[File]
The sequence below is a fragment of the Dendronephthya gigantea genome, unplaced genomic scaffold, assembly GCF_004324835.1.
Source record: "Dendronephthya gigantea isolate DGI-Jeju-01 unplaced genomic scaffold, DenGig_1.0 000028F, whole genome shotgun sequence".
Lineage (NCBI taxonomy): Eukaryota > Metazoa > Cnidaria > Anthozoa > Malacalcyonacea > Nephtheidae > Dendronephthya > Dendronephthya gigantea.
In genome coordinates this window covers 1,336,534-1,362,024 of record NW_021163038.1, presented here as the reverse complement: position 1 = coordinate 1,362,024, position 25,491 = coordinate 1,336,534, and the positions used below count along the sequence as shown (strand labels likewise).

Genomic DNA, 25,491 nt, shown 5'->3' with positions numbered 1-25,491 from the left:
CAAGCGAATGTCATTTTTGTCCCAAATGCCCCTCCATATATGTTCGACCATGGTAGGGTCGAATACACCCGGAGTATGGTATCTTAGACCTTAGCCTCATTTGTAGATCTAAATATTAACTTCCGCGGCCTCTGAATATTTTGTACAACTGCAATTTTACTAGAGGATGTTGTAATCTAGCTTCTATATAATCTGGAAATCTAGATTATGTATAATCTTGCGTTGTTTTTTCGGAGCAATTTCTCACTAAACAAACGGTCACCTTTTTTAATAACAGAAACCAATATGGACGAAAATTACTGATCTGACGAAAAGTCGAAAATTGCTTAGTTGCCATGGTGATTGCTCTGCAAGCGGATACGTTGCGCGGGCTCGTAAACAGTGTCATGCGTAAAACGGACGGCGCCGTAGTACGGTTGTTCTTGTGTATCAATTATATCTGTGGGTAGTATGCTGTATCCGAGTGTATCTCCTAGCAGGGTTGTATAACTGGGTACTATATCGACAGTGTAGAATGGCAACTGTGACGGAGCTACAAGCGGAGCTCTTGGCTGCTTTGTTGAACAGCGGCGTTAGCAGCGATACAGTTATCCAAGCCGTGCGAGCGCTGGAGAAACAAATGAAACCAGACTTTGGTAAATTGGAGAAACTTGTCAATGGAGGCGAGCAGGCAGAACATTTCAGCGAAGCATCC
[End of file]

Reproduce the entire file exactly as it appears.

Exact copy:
The sequence below is a fragment of the Dendronephthya gigantea genome, unplaced genomic scaffold, assembly GCF_004324835.1.
Source record: "Dendronephthya gigantea isolate DGI-Jeju-01 unplaced genomic scaffold, DenGig_1.0 000028F, whole genome shotgun sequence".
Lineage (NCBI taxonomy): Eukaryota > Metazoa > Cnidaria > Anthozoa > Malacalcyonacea > Nephtheidae > Dendronephthya > Dendronephthya gigantea.
In genome coordinates this window covers 1,336,534-1,362,024 of record NW_021163038.1, presented here as the reverse complement: position 1 = coordinate 1,362,024, position 25,491 = coordinate 1,336,534, and the positions used below count along the sequence as shown (strand labels likewise).

Genomic DNA, 25,491 nt, shown 5'->3' with positions numbered 1-25,491 from the left:
CAAGCGAATGTCATTTTTGTCCCAAATGCCCCTCCATATATGTTCGACCATGGTAGGGTCGAATACACCCGGAGTATGGTATCTTAGACCTTAGCCTCATTTGTAGATCTAAATATTAACTTCCGCGGCCTCTGAATATTTTGTACAACTGCAATTTTACTAGAGGATGTTGTAATCTAGCTTCTATATAATCTGGAAATCTAGATTATGTATAATCTTGCGTTGTTTTTTCGGAGCAATTTCTCACTAAACAAACGGTCACCTTTTTTAATAACAGAAACCAATATGGACGAAAATTACTGATCTGACGAAAAGTCGAAAATTGCTTAGTTGCCATGGTGATTGCTCTGCAAGCGGATACGTTGCGCGGGCTCGTAAACAGTGTCATGCGTAAAACGGACGGCGCCGTAGTACGGTTGTTCTTGTGTATCAATTATATCTGTGGGTAGTATGCTGTATCCGAGTGTATCTCCTAGCAGGGTTGTATAACTGGGTACTATATCGACAGTGTAGAATGGCAACTGTGACGGAGCTACAAGCGGAGCTCTTGGCTGCTTTGTTGAACAGCGGCGTTAGCAGCGATACAGTTATCCAAGCCGTGCGAGCGCTGGAGAAACAAATGAAACCAGACTTTGGTAAATTGGAGAAACTTGTCAATGGAGGCGAGCAGGCAGAACATTTCAGCGAAGCATCC